IFRC


Women step up to join the fight against Ebola in Sierra Leone

Publié: 1 décembre 2014 12:35 CET

By: Lisa Pattison, IFRC

The Red Cross safe and dignified burial teams respond to any calls reporting deaths to the 117 Ebola hotline within 24 hours, which is essential to stem other potential outbreaks.

The burial teams from the Red Cross and Ministry of Health assemble around 8:30 a.m., waiting for incoming alerts to the centralized Ebola hotline. As the alerts stream in, they shoot off in various directions in and around Freetown to collect the recently reported bodies. The two vehicle convoys, with indicators blinking, cut through the otherwise sluggish Freetown traffic to reach their destinations.

Despite the sombre nature of the team’s work, there is the recognition that their job is one of the key tools to beating the Ebola virus in Sierra Leone. “All around me, people are dying every day because of Ebola. Safe burials help to stop this,” explains 28-year-old mother of two, Fatmata Sowa who recently joined the Red Cross team, and is now one of four women integrated into the ten Red Cross burial teams working across the Western Area district.

Young men, usually students at loose ends due to the nation’s schools and universities being closed for months, make up the bulk of the burial teams. However, a growing number of women like Fatmata are joining the fight against Ebola. “I used to study but had to stop because I had no money to continue studying. I chose to volunteer because it is important and I wanted to help my country.”

MAINTAINING THE DIGNITY OF THE DECEASED

Traditional burials have been identified as a source of several Ebola transmission chains. Custom dictates women wash down and dress the body, which Fatmata now does on behalf of the family, but behind a protective suit, gloves and goggles. To maintain the dignity of a person who has passed, many families actually prefer to have a female member of the Red Cross burial team prepare a female body for burial. “When families see a female team member, they feel a lot more comfortable with this form of burial. I have noticed less reluctance since we had a woman join our team in the last month. Having her dress a female body helps to give the family more dignity,” explains Red Cross beneficiary communicator, David Don.

Each team consists of two drivers, a team leader, sprayers, and a beneficiary communicator who is on hand to explain to the victim’s family and the wider community about the need to conduct a safe burial. By speaking with families, the team is able to conduct a burial which is culturally sensitive, such as shrouding a body in white linen for a Muslim burial, or knocking three times before they enter a home, to demonstrate respect and their recognition that someone has passed away.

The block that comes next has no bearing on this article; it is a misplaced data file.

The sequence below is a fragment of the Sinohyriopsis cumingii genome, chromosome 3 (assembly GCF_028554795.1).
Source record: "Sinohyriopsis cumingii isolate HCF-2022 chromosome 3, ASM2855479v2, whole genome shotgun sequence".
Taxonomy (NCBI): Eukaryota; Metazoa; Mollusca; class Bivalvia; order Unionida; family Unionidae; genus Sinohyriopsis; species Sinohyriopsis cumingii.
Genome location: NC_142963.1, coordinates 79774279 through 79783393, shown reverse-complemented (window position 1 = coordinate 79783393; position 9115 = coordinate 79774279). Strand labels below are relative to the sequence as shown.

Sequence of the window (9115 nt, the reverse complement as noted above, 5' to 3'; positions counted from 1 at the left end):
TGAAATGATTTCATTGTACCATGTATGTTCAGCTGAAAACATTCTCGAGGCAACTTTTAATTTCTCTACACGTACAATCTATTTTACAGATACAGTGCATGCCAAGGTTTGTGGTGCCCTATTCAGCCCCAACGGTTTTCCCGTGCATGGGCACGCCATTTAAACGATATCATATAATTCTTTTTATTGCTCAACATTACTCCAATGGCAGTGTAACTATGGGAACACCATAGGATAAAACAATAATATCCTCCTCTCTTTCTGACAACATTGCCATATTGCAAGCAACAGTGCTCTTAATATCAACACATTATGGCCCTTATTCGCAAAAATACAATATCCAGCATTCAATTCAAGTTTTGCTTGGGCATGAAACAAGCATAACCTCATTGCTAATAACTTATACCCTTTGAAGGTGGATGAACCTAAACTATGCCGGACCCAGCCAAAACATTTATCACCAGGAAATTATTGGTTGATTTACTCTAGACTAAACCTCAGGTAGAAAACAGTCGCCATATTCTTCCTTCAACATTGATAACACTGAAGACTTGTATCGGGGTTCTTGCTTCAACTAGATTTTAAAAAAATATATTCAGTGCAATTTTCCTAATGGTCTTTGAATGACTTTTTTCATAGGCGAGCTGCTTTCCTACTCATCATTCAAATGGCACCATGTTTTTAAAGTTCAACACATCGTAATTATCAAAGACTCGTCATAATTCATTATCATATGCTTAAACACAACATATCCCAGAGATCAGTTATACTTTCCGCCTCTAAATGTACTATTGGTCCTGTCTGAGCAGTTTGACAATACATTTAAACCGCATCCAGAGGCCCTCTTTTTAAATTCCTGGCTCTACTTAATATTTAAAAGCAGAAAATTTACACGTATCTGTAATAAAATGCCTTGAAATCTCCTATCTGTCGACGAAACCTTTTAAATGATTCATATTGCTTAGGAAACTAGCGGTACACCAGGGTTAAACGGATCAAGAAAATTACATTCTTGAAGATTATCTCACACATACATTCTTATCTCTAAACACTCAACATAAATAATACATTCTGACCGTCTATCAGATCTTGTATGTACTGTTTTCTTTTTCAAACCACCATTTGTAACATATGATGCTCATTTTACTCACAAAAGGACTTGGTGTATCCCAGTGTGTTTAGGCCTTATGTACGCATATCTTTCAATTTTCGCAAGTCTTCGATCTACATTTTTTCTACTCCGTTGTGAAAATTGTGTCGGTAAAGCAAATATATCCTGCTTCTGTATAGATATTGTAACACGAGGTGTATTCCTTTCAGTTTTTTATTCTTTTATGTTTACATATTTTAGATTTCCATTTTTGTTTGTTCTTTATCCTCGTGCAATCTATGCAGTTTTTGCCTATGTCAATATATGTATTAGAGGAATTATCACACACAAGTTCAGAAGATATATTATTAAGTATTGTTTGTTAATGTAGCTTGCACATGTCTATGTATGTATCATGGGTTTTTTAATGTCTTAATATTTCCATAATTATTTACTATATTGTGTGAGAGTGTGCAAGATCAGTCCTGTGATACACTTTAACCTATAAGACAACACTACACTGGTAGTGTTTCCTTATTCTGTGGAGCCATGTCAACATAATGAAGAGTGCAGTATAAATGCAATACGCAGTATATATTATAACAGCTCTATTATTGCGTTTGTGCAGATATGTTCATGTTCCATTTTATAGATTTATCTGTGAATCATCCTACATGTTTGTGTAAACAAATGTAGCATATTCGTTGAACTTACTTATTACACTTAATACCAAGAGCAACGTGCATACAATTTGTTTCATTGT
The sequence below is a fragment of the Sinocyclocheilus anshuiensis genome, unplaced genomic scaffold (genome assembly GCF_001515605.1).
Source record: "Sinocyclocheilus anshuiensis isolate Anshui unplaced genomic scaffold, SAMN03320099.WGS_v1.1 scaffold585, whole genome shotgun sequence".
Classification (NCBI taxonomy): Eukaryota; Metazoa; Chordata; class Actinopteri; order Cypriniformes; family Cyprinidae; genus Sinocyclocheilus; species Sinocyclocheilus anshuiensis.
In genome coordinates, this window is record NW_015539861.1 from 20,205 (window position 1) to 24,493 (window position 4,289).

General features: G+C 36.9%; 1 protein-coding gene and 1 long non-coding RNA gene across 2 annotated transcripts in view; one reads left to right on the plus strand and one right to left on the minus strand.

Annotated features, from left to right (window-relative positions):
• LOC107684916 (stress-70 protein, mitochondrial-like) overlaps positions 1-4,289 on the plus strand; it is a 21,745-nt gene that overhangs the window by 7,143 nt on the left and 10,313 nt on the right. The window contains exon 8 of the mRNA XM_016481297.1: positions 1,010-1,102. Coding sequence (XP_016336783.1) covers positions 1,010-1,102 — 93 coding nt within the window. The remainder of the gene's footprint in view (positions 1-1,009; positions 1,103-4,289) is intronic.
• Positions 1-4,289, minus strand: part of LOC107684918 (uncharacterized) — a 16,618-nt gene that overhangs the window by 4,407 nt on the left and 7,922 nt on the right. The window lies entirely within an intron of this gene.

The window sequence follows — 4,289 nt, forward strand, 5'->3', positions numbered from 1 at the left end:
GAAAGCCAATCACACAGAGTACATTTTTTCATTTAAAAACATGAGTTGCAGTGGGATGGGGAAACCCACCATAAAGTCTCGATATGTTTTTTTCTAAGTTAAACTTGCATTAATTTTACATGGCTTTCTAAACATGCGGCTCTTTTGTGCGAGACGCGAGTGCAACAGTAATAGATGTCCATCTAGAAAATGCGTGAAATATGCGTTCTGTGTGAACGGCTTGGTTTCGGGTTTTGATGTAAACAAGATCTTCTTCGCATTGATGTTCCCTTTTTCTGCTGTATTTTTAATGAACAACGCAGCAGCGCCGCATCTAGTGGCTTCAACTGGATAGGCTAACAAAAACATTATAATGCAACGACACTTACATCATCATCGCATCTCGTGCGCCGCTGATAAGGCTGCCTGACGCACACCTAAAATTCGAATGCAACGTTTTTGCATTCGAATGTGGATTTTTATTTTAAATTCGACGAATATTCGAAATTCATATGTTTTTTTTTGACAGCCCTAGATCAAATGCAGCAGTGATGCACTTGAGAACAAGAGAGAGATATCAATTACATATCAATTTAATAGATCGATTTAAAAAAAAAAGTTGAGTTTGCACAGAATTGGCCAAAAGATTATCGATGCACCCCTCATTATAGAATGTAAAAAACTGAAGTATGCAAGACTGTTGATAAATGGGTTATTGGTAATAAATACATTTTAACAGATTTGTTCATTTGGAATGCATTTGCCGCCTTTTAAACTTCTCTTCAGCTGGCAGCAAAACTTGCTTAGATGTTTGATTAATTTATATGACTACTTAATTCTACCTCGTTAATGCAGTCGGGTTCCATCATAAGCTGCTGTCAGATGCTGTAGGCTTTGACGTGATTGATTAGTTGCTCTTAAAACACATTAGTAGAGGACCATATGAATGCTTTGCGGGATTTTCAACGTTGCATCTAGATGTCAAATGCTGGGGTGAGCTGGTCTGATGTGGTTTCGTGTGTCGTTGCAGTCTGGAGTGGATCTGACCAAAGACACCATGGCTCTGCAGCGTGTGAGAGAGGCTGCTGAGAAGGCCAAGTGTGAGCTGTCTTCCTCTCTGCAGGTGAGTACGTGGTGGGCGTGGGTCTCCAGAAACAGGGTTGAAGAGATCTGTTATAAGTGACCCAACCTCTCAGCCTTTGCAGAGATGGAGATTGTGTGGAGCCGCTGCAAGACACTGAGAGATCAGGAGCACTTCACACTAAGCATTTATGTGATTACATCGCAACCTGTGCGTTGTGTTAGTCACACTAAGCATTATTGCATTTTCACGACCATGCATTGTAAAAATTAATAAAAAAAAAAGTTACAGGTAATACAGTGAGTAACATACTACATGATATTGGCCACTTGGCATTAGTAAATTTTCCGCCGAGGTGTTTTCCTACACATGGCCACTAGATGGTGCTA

Today’s second alert brings Fatmata’s team to a rural area outside of Freetown. The elderly body they are collecting is at the top of a hill which can only be reached on foot. The team traipses up single file knowing they must carry the body down on a stretcher in very hot and humid conditions to load it into the waiting hearse. “Sure, the protective suit we have to wear is hot. But the real difficult thing is every day seeing families mourning,” says Fatmata.

Being a member of the safe and dignified burial team is not always easy as stigma is attached to many who have been directly affected by Ebola, and to those who are working with its consequences, including some of Fatmata’s colleagues. She is among the fortunate whose family and friends accept her work. “After I finish the day, I go home, get washed and sit down and talk with my family as normal. They recognize this work is important.”

To date the Red Cross has conducted more than 1,200 safe and dignified burials in Sierra Leone. Despite the continuing rise in the death toll, Fatmata looks optimistically to an Ebola-free future. “After all this, I hope  to study computers at university. I think with this I could do well!”

The International Federation of Red Cross and Red Crescent Societies (IFRC) has launched a revised emergency appeal of 41 million Swiss francs to reach more than 11 million people who could be affected by the Ebola outbreak in Sierra Leone. In total, IFRC has launched 16 Ebola operations in response to the Ebola outbreak in West Africa, targeting 39 million people. For more details on the Red Cross regional Ebola response, visit www.ifrc.org/ebola-crisis.




Carte


La Fédération internationale des Sociétés de la Croix-Rouge et du Croissant-Rouge constitue, avec ses 190 Sociétés nationales membres, le plus vaste réseau humanitaire du monde. En tant que membres du Mouvement international de la Croix-Rouge et du Croissant-Rouge, nous sommes guidés dans notre travail par sept Principes fondamentaux: humanité, impartialité, neutralité, indépendance, volontariat, unité et universalité.